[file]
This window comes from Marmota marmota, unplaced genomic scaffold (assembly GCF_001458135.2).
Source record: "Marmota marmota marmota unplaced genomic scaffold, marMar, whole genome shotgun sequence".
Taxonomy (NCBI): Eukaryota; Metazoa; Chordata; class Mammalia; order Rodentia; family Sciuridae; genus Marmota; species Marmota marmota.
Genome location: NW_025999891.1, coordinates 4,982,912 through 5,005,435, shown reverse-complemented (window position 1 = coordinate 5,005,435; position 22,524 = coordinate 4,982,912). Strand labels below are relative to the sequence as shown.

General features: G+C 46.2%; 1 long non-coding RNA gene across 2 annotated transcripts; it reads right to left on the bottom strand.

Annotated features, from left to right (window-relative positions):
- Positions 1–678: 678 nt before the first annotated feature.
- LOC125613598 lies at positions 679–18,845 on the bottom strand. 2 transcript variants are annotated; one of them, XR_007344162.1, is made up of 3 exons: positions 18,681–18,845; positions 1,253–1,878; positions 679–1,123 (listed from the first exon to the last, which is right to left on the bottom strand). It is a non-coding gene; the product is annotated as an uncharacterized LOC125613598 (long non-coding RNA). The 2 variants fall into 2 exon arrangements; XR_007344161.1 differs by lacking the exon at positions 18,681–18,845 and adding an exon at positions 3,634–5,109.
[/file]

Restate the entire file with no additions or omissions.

This window comes from Marmota marmota, unplaced genomic scaffold (assembly GCF_001458135.2).
Source record: "Marmota marmota marmota unplaced genomic scaffold, marMar, whole genome shotgun sequence".
Taxonomy (NCBI): Eukaryota; Metazoa; Chordata; class Mammalia; order Rodentia; family Sciuridae; genus Marmota; species Marmota marmota.
Genome location: NW_025999891.1, coordinates 4,982,912 through 5,005,435, shown reverse-complemented (window position 1 = coordinate 5,005,435; position 22,524 = coordinate 4,982,912). Strand labels below are relative to the sequence as shown.

General features: G+C 46.2%; 1 long non-coding RNA gene across 2 annotated transcripts; it reads right to left on the bottom strand.

Annotated features, from left to right (window-relative positions):
- Positions 1–678: 678 nt before the first annotated feature.
- LOC125613598 lies at positions 679–18,845 on the bottom strand. 2 transcript variants are annotated; one of them, XR_007344162.1, is made up of 3 exons: positions 18,681–18,845; positions 1,253–1,878; positions 679–1,123 (listed from the first exon to the last, which is right to left on the bottom strand). It is a non-coding gene; the product is annotated as an uncharacterized LOC125613598 (long non-coding RNA). The 2 variants fall into 2 exon arrangements; XR_007344161.1 differs by lacking the exon at positions 18,681–18,845 and adding an exon at positions 3,634–5,109.